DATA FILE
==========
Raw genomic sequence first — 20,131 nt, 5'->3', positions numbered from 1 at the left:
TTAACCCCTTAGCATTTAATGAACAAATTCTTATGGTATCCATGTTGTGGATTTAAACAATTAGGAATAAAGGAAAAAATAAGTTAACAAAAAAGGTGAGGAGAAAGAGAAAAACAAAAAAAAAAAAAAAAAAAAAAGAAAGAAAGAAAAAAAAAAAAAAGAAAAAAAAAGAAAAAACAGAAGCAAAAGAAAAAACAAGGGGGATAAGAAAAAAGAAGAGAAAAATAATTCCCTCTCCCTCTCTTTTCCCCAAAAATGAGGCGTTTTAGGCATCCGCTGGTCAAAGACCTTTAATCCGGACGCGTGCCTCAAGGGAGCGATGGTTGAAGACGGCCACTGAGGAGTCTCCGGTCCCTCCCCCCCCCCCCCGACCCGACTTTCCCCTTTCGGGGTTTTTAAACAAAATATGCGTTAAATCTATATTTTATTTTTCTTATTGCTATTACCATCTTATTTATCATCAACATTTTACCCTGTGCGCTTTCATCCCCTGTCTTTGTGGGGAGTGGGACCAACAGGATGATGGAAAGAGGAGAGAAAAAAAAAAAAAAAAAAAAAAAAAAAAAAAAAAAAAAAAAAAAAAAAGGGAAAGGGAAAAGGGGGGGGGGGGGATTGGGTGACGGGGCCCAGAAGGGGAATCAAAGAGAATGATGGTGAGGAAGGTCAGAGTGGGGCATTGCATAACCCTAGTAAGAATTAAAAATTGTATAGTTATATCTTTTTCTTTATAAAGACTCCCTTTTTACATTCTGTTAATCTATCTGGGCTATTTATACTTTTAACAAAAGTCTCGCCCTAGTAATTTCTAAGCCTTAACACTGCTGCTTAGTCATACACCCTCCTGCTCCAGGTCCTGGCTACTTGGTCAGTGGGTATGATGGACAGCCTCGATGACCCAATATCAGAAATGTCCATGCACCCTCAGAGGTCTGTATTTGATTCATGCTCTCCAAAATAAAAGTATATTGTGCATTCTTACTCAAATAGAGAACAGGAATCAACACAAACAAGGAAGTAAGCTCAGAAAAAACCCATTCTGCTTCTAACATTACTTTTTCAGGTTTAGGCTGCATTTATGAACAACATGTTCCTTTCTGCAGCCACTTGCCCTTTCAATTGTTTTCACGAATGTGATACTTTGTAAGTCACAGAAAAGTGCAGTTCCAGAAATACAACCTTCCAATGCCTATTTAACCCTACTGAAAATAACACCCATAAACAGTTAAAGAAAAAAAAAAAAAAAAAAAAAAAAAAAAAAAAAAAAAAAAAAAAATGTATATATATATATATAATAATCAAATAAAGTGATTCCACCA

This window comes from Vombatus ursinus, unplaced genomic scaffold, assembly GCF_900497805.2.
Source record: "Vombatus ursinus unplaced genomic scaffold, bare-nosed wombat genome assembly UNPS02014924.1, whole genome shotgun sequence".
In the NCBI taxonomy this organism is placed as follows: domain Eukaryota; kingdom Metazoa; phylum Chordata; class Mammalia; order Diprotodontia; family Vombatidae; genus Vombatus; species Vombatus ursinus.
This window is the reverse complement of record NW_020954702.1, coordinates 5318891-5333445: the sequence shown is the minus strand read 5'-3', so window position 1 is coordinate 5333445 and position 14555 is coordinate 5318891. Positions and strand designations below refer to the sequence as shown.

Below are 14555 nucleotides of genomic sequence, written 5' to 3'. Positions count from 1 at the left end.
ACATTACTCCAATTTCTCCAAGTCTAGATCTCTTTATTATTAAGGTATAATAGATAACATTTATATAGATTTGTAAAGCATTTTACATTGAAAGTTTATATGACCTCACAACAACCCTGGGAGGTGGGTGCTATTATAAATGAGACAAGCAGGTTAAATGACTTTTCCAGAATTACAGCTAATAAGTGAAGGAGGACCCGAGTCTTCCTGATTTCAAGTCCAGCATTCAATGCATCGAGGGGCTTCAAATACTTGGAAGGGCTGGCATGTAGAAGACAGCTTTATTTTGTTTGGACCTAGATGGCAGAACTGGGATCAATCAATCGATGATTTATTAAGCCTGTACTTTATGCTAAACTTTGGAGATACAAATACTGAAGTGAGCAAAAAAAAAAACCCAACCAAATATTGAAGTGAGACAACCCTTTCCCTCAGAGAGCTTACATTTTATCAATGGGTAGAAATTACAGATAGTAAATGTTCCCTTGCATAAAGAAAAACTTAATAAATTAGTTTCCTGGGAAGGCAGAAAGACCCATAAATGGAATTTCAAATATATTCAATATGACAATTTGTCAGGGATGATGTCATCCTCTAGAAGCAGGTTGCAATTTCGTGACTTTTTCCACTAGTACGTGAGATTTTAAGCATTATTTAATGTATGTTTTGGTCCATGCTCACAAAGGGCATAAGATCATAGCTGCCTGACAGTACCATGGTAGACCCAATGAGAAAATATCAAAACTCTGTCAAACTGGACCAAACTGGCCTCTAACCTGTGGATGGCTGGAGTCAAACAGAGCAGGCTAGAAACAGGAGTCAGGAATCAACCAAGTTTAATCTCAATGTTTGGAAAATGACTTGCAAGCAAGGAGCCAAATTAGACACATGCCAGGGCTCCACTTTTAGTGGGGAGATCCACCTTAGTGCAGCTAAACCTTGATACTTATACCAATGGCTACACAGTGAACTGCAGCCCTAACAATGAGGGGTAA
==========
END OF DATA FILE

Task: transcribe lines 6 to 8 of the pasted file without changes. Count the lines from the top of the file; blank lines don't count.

This window is the reverse complement of record NW_020954702.1, coordinates 5318891-5333445: the sequence shown is the minus strand read 5'-3', so window position 1 is coordinate 5333445 and position 14555 is coordinate 5318891. Positions and strand designations below refer to the sequence as shown.

Below are 14555 nucleotides of genomic sequence, written 5' to 3'. Positions count from 1 at the left end.
ACATTACTCCAATTTCTCCAAGTCTAGATCTCTTTATTATTAAGGTATAATAGATAACATTTATATAGATTTGTAAAGCATTTTACATTGAAAGTTTATATGACCTCACAACAACCCTGGGAGGTGGGTGCTATTATAAATGAGACAAGCAGGTTAAATGACTTTTCCAGAATTACAGCTAATAAGTGAAGGAGGACCCGAGTCTTCCTGATTTCAAGTCCAGCATTCAATGCATCGAGGGGCTTCAAATACTTGGAAGGGCTGGCATGTAGAAGACAGCTTTATTTTGTTTGGACCTAGATGGCAGAACTGGGATCAATCAATCGATGATTTATTAAGCCTGTACTTTATGCTAAACTTTGGAGATACAAATACTGAAGTGAGCAAAAAAAAAAACCCAACCAAATATTGAAGTGAGACAACCCTTTCCCTCAGAGAGCTTACATTTTATCAATGGGTAGAAATTACAGATAGTAAATGTTCCCTTGCATAAAGAAAAACTTAATAAATTAGTTTCCTGGGAAGGCAGAAAGACCCATAAATGGAATTTCAAATATATTCAATATGACAATTTGTCAGGGATGATGTCATCCTCTAGAAGCAGGTTGCAATTTCGTGACTTTTTCCACTAGTACGTGAGATTTTAAGCATTATTTAATGTATGTTTTGGTCCATGCTCACAAAGGGCATAAGATCATAGCTGCCTGACAGTACCATGGTAGACCCAATGAGAAAATATCAAAACTCTGTCAAACTGGACCAAACTGGCCTCTAACCTGTGGATGGCTGGAGTCAAACAGAGCAGGCTAGAAACAGGAGTCAGGAATCAACCAAGTTTAATCTCAATGTTTGGAAAATGACTTGCAAGCAAGGAGCCAAATTAGACACATGCCAGGGCTCCACTTTTAGTGGGGAGATCCACCTTAGTGCAGCTAAACCTTGATACTTATACCAATGGCTACACAGTGAACTGCAGCCCTAACAATGAGGGGTAA